Andrew Osborn

 

 

Chief Russia Correspondent

 

Deputy Bureau Chief Russia/CIS

 

Reuters

 

 

The Caucasus on Fire

1st August 2009 16:28

The bullet-riddled body of a female human rights worker dumped in a forest. A car stuffed with explosives ramming a presidential convoy.

A suicide bomber blowing himself up in front of a packed theatre. This is Russia’s North Caucasus region “at peace.”

After four years of lower level violence and no “spectaculars” since the Beslan school siege, the region – centred on ever-volatile Chechnya  - is spinning out of control. The upsurge in violence has taken the Kremlin by surprise and, not for the first time, it is faced with a serious threat to its already fragile authority along its strategically vital southern border.

The Kremlin has fought two Chechen wars in the last fifteen years to keep a lid on an area it has struggled to quell since writer Leo Tolstoy served in the army there as a young man. It doesn’t want a third war. It has therefore tried to pacify the region – an ethnically and culturally diverse patchwork - by giving huge power to local leaders, demanding unswerving loyalty in return. It has also pumped billions of roubles into it despite no real economy to speak of and rampant crime and corruption. 

But the strategy is in pieces.

At least three of the impoverished mountainous republics in the area are now locked in a spiral of deadly and worsening violence. Chechnya, Ingushetia and Dagestan have all been rocked by a string of brutal bombings, shootings, and assassinations since the spring. Several other regions show dangerous signs of contagion too. The violence has badly weakened the Kremlin’s influence, severely disrupted its political management of the region, and given the lie to any claims of “normalization.”  The Kremlin’s handpicked leaders have been more interested in personal power than good governance, and its huge subsidies seem to have evaporated beneath the fierce Caucasian sun, disappearing into the bottomless pockets of greedy officials.

Russian analysts say reports from the region already resemble those from a war zone, while the country’s elite Alpha commando unit, deployed in the Chechen wars and in major terrorist attacks, has unusually broken its silence to warn of serious problems ahead.

“Believe me, that hotbed will bring us a lot of trouble,” Gennady Zaitsev, a former Alpha commander, warned darkly recently.

The enemy is a shadowy one. Up to one thousand Islamist fighters according to some estimates operating in the region’s hills and forests, concealing themselves in a complex network of underground bunkers.

Their aim: to establish an Islamist Caliphate in the North Caucasus where Sharia law prevails and where Russian influence is nil.   

Recruitment to their ranks doesn’t seem to be a problem. Crushing poverty, unemployment rates that often exceed fifty percent, and endemic official corruption and brutality see many young men join the fighters out of despair and for wont of a lack of any other options. In a part of the world where blood feuds are ruthlessly pursued, many of the new recruits have been radicalized by heavy-handed policing and the torture or murder of their relatives at the hands of the authorities. In Chechnya, human rights groups have accused Kremlin-backed forces of burning down houses that belong to the relatives of suspected militants and of kidnapping fighters’ relatives to pressure militants into surrendering. In Ingushetia, rights activists say Kremlin-backed security forces frequently torture and kill innocent civilians they wrongly accuse of being terrorists. “As long as security services and death squads continue to force their way into private homes and detain lads who then disappear without trace…this violence will not end,” Magomed Khazbiyev, an opposition politician in Ingushetia, told the Ekho Moskvy radio station.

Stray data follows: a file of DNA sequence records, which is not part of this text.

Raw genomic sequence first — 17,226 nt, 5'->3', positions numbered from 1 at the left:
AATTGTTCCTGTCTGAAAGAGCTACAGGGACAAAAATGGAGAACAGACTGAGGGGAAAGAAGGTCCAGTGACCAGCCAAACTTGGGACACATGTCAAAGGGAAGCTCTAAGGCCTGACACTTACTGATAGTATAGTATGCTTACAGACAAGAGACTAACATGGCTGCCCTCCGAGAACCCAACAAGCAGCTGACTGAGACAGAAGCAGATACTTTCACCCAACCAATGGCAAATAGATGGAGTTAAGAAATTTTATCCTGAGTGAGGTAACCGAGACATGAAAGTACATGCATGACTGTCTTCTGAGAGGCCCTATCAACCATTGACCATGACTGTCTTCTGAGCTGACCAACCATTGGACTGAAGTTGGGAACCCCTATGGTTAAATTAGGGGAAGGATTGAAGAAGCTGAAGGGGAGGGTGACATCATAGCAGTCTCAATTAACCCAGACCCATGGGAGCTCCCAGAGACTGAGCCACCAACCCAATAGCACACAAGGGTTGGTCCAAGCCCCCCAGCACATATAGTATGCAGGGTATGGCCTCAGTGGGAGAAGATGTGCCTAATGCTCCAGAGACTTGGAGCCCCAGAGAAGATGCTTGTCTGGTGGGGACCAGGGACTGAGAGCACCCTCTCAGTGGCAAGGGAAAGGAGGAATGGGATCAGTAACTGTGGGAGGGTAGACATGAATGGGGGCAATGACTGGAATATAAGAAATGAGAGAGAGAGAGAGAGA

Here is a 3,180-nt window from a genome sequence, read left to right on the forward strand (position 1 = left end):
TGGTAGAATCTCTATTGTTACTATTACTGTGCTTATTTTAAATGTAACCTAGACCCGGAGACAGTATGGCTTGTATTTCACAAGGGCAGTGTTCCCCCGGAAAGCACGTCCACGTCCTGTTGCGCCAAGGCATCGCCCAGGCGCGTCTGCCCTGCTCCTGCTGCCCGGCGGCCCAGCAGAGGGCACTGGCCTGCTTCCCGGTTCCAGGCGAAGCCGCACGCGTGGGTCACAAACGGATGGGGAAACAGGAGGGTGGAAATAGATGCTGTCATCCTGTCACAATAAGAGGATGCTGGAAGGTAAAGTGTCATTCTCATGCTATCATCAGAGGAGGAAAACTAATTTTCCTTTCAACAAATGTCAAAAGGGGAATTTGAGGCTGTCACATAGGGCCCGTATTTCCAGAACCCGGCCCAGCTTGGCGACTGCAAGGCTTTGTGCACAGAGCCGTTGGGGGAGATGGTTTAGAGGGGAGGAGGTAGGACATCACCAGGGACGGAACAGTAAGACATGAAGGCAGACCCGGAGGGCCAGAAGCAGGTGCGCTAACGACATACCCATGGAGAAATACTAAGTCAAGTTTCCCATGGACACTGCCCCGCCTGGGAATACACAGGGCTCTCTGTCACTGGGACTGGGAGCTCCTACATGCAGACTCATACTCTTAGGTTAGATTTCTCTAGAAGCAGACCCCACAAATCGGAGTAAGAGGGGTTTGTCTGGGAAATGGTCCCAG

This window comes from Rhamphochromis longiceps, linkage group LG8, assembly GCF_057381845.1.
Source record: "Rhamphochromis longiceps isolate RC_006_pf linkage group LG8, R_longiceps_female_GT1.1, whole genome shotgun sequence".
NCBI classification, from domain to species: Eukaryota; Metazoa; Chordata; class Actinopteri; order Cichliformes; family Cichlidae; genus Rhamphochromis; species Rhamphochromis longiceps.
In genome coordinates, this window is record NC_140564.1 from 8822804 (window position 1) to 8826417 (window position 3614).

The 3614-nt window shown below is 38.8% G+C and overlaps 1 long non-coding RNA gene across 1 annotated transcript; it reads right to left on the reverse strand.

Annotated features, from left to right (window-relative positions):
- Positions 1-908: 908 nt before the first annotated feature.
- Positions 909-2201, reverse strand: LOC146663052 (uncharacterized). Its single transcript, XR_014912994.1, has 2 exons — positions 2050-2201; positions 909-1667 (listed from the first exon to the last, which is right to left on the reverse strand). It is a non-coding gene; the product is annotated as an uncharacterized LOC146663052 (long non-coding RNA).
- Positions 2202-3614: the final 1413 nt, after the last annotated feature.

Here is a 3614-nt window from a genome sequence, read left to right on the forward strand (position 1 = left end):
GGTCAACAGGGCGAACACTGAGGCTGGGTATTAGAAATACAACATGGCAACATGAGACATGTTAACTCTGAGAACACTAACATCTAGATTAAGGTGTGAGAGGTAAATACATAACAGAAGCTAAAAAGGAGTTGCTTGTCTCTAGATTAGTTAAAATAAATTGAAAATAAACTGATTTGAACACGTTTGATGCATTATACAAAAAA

Depending on who you believe, the Islamist fighters are financially supported by corrupt local officials and businessmen keen to protect illegal income flows that are predicated on continued lawlessness and anarchy. Foreign Islamist fundamentalist groups are also frequently accused. Kremlin-backed forces regularly claim to have killed “an Arab fighter.”   

President Dmitry Medvedev has warned that the Kremlin needs to get tough, using unusually blunt language to describe what he has called “a very very difficult” situation.

“Do you know how a government that does not demonstrate its authority in the Caucasus is treated?” he asked political allies in Moscow two weeks ago. “They wipe their feet on such authority. This is unacceptable. This leads to collapse.”

A senior law enforcement official went even further, calling the region “the scene of a war declared on the state by criminals.”

It’s a far cry from April when the Kremlin lifted a decade-old security lockdown of Chechnya after intensive lobbying from the region’s Kremlin-backed president Ramzan Kadyrov who insisted he had turned Chechnya into one of the most peaceful regions in all Russia.     

That now looks like a sick joke.

In July, the lifeless corpse of human rights defender Natalya Estemirova was found. She was – without exaggeration – one of Chechnya’s most professional and bravest investigators of human rights abuses.  Of mixed Russian and Chechen parentage, she collaborated with Russian human rights group Memorial and U.S.-based Human Rights Watch. In particular, she looked into abductions and extra-judicial killings. She was a fierce critic of Chechnya’s Moscow-backed government. She was also a close colleague of investigative journalist Anna Politkovskaya, herself shot dead in Moscow in 2006.